The paper addresses the change management impact on projects management. The first section describes changes in projects, types, levels, and process. The Second section presents the factors of change management and their impact on projects. Finally, the last section examines change management correlated to project management.

CHANGES IN PROJECTS

Types of Change

A theorical study conducted by Stare et al. (2010) identified the types of change that can impact projects. They categorize change according to some of its inner characteristics which are presented as direct vs indirect, scope vs organizational changes, permanent vs temporary, formal vs hidden, requested vs necessary, funded vs unfunded.

Direct / Indirect

Changes can be direct and indirect. Direct changes arise from the scope of the project. Projects involve approved changes that are designed by a contract and specification (Lock, 2003). According to Stare (2010), direct changes can also come from indirect changes such as changes in the market, competition, or new technology. Bonham (2005) affirms that changes can also result from stakeholders’ decision whether to change project scope and plan or not.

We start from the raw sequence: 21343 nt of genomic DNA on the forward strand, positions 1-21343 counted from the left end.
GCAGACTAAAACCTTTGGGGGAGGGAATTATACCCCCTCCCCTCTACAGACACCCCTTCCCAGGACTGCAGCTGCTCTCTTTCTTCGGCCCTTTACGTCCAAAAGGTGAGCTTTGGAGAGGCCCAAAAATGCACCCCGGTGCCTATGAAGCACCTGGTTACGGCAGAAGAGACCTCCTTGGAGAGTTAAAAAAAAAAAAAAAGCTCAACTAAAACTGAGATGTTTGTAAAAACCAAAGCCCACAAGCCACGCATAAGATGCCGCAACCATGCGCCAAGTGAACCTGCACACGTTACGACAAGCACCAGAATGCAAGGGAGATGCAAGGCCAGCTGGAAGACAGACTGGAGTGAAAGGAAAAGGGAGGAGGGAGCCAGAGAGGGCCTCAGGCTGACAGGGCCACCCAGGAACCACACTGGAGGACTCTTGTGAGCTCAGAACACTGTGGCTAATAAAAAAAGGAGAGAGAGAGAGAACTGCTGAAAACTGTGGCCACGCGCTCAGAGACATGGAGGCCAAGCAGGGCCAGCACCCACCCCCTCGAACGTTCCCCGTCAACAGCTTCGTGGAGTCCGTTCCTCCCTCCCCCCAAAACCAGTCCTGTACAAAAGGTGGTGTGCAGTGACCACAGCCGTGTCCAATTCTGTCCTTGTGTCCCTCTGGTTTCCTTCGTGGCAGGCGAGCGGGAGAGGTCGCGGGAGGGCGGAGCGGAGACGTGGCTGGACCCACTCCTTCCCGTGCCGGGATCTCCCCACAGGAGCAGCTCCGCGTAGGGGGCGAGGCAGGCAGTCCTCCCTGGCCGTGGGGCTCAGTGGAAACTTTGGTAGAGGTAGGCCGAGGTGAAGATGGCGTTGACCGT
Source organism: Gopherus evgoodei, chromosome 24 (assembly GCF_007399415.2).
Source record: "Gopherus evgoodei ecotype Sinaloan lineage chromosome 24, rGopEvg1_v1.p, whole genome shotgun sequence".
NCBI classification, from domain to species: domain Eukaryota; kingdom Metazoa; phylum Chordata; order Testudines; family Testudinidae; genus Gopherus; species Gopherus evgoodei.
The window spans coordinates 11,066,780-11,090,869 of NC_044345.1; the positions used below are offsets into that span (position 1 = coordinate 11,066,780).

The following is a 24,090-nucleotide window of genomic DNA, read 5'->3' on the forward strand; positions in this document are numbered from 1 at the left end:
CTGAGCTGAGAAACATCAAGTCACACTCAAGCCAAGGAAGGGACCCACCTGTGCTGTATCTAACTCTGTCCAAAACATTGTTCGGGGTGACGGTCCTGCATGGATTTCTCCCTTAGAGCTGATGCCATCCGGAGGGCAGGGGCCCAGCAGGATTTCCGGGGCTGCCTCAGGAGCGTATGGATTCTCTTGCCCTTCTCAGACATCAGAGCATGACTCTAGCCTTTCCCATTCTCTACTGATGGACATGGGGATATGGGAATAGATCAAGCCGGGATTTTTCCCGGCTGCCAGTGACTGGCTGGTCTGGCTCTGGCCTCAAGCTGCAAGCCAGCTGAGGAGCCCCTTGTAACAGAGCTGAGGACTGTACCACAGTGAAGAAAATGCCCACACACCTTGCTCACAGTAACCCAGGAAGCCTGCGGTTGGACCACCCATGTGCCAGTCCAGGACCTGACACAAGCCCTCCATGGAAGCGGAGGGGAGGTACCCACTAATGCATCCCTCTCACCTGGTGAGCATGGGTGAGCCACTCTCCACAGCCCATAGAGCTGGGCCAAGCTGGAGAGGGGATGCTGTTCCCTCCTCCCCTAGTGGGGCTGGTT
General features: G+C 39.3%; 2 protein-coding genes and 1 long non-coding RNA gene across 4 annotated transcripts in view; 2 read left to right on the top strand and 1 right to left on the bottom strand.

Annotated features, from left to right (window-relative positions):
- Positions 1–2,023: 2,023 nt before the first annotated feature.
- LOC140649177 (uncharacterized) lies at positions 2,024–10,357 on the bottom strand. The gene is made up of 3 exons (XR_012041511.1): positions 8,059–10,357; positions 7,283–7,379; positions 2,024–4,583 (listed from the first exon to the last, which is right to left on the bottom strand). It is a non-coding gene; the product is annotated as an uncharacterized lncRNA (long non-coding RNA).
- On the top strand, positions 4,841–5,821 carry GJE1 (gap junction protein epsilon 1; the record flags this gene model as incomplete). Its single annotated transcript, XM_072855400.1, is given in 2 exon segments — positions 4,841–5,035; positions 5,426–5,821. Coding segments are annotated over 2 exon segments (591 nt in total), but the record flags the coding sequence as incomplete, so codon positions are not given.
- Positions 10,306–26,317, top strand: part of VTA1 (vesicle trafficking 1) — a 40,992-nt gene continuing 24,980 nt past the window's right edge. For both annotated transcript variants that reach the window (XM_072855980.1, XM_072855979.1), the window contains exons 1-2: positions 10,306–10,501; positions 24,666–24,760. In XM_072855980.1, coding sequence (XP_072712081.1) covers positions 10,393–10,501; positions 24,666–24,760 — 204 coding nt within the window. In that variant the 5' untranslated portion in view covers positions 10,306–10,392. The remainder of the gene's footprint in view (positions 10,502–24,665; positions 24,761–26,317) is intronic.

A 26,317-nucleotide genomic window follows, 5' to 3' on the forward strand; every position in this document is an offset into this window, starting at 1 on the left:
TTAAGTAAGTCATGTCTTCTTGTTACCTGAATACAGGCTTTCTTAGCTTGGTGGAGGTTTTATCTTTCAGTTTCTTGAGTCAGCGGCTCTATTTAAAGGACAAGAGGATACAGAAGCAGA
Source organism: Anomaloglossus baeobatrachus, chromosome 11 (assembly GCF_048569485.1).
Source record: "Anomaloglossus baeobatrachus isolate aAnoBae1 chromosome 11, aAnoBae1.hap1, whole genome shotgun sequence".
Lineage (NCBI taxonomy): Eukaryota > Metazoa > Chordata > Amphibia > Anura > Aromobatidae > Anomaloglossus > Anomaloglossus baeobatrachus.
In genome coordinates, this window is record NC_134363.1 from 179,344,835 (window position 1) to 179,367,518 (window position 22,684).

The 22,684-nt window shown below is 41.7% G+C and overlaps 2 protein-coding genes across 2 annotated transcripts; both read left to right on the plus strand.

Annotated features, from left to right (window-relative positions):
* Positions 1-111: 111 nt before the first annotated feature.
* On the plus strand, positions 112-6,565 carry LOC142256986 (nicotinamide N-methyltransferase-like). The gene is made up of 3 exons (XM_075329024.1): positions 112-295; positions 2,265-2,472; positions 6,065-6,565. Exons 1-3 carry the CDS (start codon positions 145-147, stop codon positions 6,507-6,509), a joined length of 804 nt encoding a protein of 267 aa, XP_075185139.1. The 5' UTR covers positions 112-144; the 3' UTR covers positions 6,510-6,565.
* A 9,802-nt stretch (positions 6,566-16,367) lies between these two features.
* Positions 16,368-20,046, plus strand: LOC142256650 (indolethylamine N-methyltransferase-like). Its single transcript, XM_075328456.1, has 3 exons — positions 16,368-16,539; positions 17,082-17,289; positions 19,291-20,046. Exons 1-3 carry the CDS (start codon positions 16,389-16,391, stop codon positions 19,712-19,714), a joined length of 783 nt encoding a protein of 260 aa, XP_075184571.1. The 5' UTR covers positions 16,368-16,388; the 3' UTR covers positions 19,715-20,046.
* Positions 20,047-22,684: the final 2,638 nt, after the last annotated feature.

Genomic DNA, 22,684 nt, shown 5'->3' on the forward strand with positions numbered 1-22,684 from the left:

Scope / Organizational changes

Project products such as project requirements and technical solutions are related to scope changes. Organizational changes concern projects execution such as costs, schedule, and tasks. According to Stare (2010), scope changes are the origin of organizational changes. While scope changes are permanent and reside in the specifications of the project, organizational changes are temporary and remain in the prerogative of the project team (Lock, 2003).

Formal / Hidden

Projects documentation includes formal changes such as agreed procedures. Hidden changes arise from different elements. For instance, stakeholders, project members or customers might influence and bring changes to the project by changing objectives or integrating the project in different manners than decided (Heldman, 2005). Hidden changes impact on project can have enormous consequences on projects such as increasing costs, causing delays, affecting the relationship between the participants in the project.

Requested / Necessary